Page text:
After a rough season in which Ohio State went 22-34 and missed out on the Big Ten tournament, there wasn’t much for Buckeye baseball to do except sit back and wait for next year. Despite the bumps and bruises of 2017, there were bright spots for the Buckeyes that suggested better days to come. But nothing comes easy in the world of college sports, and as such head coach Greg Beals saw his program take a hit during the Major League Baseball draft.
With the deadline for drafted players to sign with the professional clubs that selected them having passed on Friday, Ohio State now knows where it stands, and two players who figured to have prominent roles with the team in 2018 are no longer options.
The first is Tre’ Gantt, the Buckeyes’ leadoff hitter and center fielder. The Fishers, Ind., native was taken in the 29th round by the Cleveland Indians and opted to forgo his senior season in Columbus. We don’t blame Gantt for seizing the opportunity to get his pro career started, but it does leave a crater-sized hole in the roster for next season.
Perhaps no Ohio State player improved more than Gantt in 2017, who had played his way into regular time as a freshman and sophomore, but became a mainstay in his third season. Splitting time between the leadoff spot and two-hole, he slashed .314/.426/.426 with 13 doubles, two triples, two homers, 18 RBIs and 14 steals. He led the team with 64 hits and 46 runs scored, and proved to be solid patrolling the outfield.
Prior to the draft, one could have written his name in permanent marker on the lineup card, and it was well within the realm of possibility that he would garner all-conference consideration. Now Beals must turn to a new outfield quarterback and offensive catalyst.
The Buckeyes will be returning Dominic Canzone in right field, fresh off a tremendous rookie campaign, being named to the third-team All-Big Ten and All-Freshman team. You can put his name down in ink in the everyday lineup. Tyler Cowles and Noah McGowan will also be returning for their senior seasons, but both had their issues adjusting to a higher level of play after making the jump from the junior college ranks.
One name that may find its way into the conversation to replace Gantt is incoming recruit Jake Ruby. A two-time state champion quarterback for Bishop Hartley High School in Columbus, Beals said of Ruby, “his speed fits at the top of the order.” If Ruby can acclimate to the college game quickly, perhaps Ohio State will have another Troy Montgomery type of player on its hands.
The outfield isn’t the only part of the team that lost someone, though, as the pitching staff watched a talented prospect choose the pro ranks as well. Xavier Moore, a right-hander from Amherst Steele High School, was taken in the 16th round by the Texas Rangers and received a $125,000 signing bonus, according to Lone Star Ball. Much like Gantt, it’s impossible to fault Moore for making what he admitted was an extremely tough decision to pass on college.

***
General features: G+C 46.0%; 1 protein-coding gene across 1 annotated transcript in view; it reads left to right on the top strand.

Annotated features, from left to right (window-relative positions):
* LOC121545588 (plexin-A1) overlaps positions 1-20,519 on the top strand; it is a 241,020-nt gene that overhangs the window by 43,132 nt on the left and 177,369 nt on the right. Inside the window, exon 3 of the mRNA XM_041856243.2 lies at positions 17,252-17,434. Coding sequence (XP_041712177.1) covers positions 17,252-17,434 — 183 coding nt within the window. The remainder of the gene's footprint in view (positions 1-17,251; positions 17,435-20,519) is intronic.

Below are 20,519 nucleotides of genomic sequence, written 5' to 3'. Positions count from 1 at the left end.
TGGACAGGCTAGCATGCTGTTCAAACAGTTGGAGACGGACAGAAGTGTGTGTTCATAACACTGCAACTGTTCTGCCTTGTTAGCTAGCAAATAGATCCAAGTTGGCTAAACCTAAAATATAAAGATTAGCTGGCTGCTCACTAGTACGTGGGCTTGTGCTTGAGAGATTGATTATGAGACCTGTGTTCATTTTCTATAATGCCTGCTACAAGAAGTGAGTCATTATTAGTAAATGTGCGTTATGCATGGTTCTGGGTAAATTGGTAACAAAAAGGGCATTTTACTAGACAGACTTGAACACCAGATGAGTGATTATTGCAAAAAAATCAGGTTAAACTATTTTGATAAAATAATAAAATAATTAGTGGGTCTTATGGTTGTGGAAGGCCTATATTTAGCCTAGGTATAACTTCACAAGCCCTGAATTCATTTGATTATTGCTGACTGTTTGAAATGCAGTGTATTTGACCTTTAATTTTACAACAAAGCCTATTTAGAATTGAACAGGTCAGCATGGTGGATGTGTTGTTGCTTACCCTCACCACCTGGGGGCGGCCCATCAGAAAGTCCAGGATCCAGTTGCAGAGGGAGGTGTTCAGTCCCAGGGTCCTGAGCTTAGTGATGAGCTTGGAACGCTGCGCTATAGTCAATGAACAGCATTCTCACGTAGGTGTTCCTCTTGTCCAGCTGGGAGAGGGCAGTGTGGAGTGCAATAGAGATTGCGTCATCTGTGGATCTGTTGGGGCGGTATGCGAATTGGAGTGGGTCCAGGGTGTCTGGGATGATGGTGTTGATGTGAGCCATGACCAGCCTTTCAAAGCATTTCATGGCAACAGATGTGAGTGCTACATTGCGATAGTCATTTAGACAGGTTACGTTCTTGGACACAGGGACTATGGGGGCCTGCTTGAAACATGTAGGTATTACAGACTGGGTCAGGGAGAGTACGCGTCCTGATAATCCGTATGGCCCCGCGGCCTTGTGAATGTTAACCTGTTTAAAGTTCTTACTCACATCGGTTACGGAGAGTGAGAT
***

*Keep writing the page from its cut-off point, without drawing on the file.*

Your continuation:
“It was tough,” Moore told Marissa McNees of The Morning Journal. “I called my (Ohio State) coaches, let them know what’s going on. That was definitely tough. I committed (to Ohio State) at the end of my sophomore year, so I’ve been there and had that commitment for two years, but at the end of the day you have to do what’s best for you and your family, and my family is backing me up.”
Capable of hitting the mid-90s with his fastball and complementing it with a sweeping slider and splitter, Moore would certainly have been in the mix to claim a spot in the Buckeyes starting rotation, whether on the weekend or in the midweek.
There was one draft decision that went Ohio State’s way, though, and helps to offset the loss of Moore. Left-handed pitcher Seth Lonsway, the top-rated player in the state of Ohio, who many projected to be selected in the first half-dozen rounds, slipped into the 19th, where he was taken by the Cincinnati Reds. Lonsway did not sign by the deadline, and is in line to be wearing scarlet and gray come fall ball in September.
The Celina High School product figures to be a candidate for the weekend rotation with a fastball that touches the mid-90s and solid secondary offerings. For a pitching staff that struggled mightily with injuries and ineffectiveness a season ago, the expectations for Lonsway will be deservedly high.
At this juncture, it’s tough to say what Ohio State baseball will look like come the fall. While the losses of Gantt and Moore will have an impact on next year’s ball club, it’s never a bad thing for a program to have players drafted. Beals has a little more firepower on the recruiting trail as a result, but as he looks to return the team to contention in the Big Ten in 2018, will also have a little less talent to work with.